What is Database testing and why is it important?
The database is a software subsystem which provides an efficient way to store user data and allows requesting it via a structured query language known as SQL. Not only does it stores the critical business information but also functions as the backbone of an entire application. Hence, database testing is essential for software testers to ensure the system is working correctly.
Database testing is a means to validate the data stored in the database, objects controlling data, and the functionality wrapped around it. The databases use objects to manage data like tables for storage, views for representation, and functions/triggers for manipulation.
Nowadays, the use of databases is wide-spread, especially in web applications. And they are getting more and more complex with new technologies and platforms. That’s why checking the quality, security, and correctness of data make it eminent to learn database testing.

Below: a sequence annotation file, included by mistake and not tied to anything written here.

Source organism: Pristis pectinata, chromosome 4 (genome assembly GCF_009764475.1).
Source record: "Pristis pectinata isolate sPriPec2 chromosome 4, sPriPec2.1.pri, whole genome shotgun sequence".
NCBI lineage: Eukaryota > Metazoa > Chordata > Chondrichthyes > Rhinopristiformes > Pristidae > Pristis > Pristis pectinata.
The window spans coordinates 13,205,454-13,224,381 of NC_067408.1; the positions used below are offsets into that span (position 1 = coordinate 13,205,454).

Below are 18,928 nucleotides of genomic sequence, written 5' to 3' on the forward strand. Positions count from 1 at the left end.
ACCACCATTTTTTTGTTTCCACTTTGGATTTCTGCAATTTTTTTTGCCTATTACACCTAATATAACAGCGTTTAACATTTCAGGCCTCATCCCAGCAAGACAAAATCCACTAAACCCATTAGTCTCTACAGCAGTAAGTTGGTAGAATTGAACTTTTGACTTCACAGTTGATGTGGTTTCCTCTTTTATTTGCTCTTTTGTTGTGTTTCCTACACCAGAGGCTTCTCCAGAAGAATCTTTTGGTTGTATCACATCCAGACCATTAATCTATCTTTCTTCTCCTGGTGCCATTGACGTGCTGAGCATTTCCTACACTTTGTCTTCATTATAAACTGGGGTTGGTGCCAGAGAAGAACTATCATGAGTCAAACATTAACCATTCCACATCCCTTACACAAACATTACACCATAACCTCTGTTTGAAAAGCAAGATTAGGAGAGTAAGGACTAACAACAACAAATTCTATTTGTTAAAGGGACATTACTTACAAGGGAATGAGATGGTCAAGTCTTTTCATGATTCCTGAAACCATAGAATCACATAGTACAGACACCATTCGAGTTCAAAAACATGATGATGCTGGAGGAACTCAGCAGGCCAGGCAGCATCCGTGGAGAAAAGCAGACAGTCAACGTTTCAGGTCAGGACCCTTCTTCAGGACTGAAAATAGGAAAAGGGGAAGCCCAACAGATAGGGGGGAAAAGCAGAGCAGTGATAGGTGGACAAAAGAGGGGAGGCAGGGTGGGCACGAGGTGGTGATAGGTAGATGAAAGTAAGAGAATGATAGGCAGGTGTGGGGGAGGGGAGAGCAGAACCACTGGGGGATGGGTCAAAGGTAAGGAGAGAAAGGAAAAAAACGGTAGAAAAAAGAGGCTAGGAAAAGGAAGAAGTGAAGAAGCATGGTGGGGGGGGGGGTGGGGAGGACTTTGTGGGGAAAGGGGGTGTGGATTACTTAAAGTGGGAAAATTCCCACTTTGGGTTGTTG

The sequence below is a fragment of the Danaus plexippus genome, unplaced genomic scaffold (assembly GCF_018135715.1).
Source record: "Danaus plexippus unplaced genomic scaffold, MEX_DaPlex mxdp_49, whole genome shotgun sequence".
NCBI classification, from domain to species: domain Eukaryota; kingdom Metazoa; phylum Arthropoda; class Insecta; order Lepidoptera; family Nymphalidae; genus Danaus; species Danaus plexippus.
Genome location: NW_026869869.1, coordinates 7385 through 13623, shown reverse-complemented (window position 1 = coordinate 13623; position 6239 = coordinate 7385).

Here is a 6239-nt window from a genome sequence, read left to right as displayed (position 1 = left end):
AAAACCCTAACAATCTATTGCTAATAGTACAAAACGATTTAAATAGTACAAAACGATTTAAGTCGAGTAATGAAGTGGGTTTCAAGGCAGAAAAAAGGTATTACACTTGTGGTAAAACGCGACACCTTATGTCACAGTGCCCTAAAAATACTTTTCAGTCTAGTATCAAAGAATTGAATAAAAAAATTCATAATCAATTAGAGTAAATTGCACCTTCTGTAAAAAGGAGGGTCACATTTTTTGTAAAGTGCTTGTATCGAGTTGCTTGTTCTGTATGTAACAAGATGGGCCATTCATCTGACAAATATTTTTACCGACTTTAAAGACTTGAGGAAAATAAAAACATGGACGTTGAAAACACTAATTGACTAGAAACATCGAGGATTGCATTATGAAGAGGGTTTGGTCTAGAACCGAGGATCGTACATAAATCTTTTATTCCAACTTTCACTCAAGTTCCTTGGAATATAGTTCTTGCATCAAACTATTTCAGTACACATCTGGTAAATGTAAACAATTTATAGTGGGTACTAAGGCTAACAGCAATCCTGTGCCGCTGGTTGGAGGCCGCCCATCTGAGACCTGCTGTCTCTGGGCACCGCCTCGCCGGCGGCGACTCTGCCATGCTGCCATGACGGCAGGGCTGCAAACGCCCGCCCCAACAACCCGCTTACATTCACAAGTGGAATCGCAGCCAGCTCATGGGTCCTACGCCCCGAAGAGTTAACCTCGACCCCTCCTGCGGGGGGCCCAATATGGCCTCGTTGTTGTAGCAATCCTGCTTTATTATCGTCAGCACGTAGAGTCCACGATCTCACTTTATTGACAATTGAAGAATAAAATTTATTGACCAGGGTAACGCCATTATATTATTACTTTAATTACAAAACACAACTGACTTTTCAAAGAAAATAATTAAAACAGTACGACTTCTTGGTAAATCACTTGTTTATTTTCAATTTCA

What is the scope of Database Testing or what are the areas to cover while testing a Database?
Testing a database requires checking the following areas are working as expected.
- Database objects which include tables, views and stored procedures.
- Validation of data being entered and getting stored in the database.
- Making sure the system is honoring the constraints and data changes (insert/delete/update) are reflecting correctly.
- Ensure the system can execute end to end database transactions and support concurrency.
- Testing of database migration to ensure compatibility across different versions.
- Verify performance of database indices, triggers, and procedures.
- Security compliance testing to rule out any unauthorized access or any threats to data.
What are the known database validations?
Testing a database involves following four validations.
- Data mapping.
- ACID (Atomicity, Consistency, Isolation, Durability) properties validation.
- Data Integrity.
- Business Rule Conformance.
What is data mapping in database testing?
Data mapping is a part of the database testing scope. It focuses on validating the data traversing back and forth from the application to the backend database. A software tester can look at it with the following two aspects.